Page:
Jodie Whittaker in The Night WatchShe also left in possession of that year’s gold medal, and was immediately cast in Peter Oswald’s The Storm, the first new play ever written for Shakespeare’s Globe. For her professional entrance she had to walk through the groundlings while draped in seaweed and haul herself up onto the stage. “People didn’t know what was going on. There’s a weird girl with seaweed wrapped round her and I was going, ‘Scuse me, ‘scuse me’.”

Her face, with its green hooded eyes and bruised cheekbones, has become a constant in television and film. Often she's been cast as, in her phrase, “the girl that’s got bloody mascara running down her face because she’s got some trauma in the corner”: memorably so as a single woman who has an illegal abortion in the adaptation of Sarah Water’s wartime romance The Night Watch (pictured above left), or as a wife in a moribund marriage in Abi Morgan's Royal Wedding, set in the Welsh Valleys on the day of Charles and Diana’s nuptials. She was captivating in Broadchurch as Beth Latimer, the mother of the murdered Danny. Adam Sweeting wrote on theartsdesk about the moment she learns of her son’s disappearance: “Her sense of mounting terror was vividly caught in the way she didn't know whether to stand up, sit down, scream or make a phone call.”

Jodie Whittaker in BroadchurchMeanwhile on the big screen, her sidekick-with-the-authentic-Yorkshire-accent opposite Anna Hathaway was the main reason to sit through One Day. Eventually the film leads came. In A Thousand Kisses Deep she played a woman who a young woman who, via time-travel, pieces together the events that led to her own death. In Adult Life Skills she was funny and deeply touching as a 30-year-old woman who can’t make the step into adulthood after the death of her twin.

But it’s her stint being mugged by aliens and wannabe gangstas in Attack the Block (pictured below) that provides a more useful guide to what Whovians can expect from her Doctor. It’s a measure of how far and fast she had travelled as an actress that, having been the youngest and most inexperienced cast member on Venus, the film’s young male actors such as John Boyega respectfully addressed her as “Mrs Whittakar”. “I’m not an art teacher,” she recalls telling them. “Guys, we’re the same age!’Jodie Whittaker in Attack the BlockJoe Cornish’s debut feature found aliens invading a Peckham estate. Whittaker was cast as a nurse who is first mugged by teenagers, then forced to team up with them in the face of a common enemy. “I loved it because on paper she’s not really what you get when you read action films. I was like, ‘Where’s my stilettos?’ No make-up. She has no outlandish talents. She is absolutely brickin' it. She annoys them all. It’s such a realistic character in an unrealistic world.” When she and actor Luke Treadaway saw it in a private screening she high-fived him all the way through.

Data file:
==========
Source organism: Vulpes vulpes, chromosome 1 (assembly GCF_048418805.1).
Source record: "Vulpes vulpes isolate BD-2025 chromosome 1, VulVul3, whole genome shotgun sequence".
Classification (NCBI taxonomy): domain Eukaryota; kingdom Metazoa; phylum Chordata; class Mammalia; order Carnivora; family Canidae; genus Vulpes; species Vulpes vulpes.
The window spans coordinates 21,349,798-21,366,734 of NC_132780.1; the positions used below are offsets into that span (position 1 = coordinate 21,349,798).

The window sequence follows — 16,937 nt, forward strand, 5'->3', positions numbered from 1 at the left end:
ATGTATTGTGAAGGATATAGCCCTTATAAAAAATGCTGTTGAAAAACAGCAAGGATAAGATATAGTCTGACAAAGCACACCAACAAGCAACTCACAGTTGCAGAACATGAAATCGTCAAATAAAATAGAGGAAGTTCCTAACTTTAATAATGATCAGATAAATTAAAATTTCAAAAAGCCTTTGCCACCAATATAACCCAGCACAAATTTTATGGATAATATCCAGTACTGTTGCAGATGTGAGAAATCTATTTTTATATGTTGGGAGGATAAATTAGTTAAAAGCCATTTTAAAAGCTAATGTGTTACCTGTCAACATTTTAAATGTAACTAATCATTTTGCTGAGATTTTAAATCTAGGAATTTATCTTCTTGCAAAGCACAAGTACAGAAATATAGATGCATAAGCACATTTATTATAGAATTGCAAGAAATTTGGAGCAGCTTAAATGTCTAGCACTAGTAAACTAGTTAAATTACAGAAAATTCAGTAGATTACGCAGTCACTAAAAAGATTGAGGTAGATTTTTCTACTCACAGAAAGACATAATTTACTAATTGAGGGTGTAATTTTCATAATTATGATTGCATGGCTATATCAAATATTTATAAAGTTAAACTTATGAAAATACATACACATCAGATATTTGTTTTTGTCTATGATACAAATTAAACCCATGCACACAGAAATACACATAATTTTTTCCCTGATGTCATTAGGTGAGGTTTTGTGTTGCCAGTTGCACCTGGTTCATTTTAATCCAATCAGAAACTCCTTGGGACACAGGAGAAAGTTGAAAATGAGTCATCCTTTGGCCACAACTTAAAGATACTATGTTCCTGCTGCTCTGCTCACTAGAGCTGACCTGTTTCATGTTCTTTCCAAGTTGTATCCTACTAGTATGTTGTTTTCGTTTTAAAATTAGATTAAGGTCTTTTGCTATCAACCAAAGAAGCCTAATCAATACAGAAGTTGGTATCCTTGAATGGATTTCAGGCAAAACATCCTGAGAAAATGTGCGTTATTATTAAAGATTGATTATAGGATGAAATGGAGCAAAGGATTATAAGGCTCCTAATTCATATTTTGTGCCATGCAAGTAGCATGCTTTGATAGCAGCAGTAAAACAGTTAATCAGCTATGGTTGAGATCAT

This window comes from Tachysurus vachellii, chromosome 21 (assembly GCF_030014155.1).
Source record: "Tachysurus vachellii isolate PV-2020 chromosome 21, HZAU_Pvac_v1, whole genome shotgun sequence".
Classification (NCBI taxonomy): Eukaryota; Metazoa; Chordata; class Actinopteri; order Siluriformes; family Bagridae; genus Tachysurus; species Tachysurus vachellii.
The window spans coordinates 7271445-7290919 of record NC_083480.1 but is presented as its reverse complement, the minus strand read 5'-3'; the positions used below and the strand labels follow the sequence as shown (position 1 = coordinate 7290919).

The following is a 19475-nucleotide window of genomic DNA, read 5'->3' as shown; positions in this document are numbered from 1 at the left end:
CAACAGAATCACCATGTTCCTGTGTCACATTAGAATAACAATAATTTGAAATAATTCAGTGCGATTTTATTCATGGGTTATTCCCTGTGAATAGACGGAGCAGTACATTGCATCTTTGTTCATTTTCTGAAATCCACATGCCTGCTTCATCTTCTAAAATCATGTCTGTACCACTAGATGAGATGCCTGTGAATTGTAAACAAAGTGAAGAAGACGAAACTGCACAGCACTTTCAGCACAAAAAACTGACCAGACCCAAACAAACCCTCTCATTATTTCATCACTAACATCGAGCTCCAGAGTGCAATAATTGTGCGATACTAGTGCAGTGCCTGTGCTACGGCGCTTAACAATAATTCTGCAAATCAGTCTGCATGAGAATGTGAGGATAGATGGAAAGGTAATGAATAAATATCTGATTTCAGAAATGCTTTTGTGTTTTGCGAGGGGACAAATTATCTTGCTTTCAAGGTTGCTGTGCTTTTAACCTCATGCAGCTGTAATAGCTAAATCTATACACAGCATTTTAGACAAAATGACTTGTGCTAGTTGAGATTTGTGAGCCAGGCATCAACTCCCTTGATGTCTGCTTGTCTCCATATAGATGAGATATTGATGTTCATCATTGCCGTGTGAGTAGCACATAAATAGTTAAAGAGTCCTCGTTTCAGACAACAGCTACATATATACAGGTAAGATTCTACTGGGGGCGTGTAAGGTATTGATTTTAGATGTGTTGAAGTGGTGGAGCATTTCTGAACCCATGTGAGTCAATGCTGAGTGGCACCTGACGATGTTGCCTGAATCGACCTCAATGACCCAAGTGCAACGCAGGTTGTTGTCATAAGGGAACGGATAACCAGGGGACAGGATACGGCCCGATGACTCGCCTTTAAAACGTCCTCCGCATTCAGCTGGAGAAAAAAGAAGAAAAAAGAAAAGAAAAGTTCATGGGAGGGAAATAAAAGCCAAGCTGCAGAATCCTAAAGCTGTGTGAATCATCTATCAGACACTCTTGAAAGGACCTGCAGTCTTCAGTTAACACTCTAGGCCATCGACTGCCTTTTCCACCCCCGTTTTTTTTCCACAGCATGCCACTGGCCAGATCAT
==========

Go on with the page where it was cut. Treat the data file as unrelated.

What even the keenest Whittaker-watchers won’t know about her is that she has funny bones. In conversation her comic timing is impeccable, the self-mockery seductive. And she can talk for Yorkshire. “I’m an interviewer’s dream,” she says. “I don't shut up.” We’re going to be hearing a lot more from Jodie Whittaker.

Add comment

Subscribe to

Thank you for continuing to read our work on For unlimited access to every article in its entirety, including our archive of more than 15,000 pieces, we're asking for £5 per month or £40 per year. We feel it's a very good deal, and hope you do too.

To take a subscription now simply click here.

And if you're looking for that extra gift for a friend or family member, why not treat them to a gift subscription?


Get a weekly digest of our critical highlights in your inbox each Thursday!

Simply enter your email address in the box below

View previous newsletters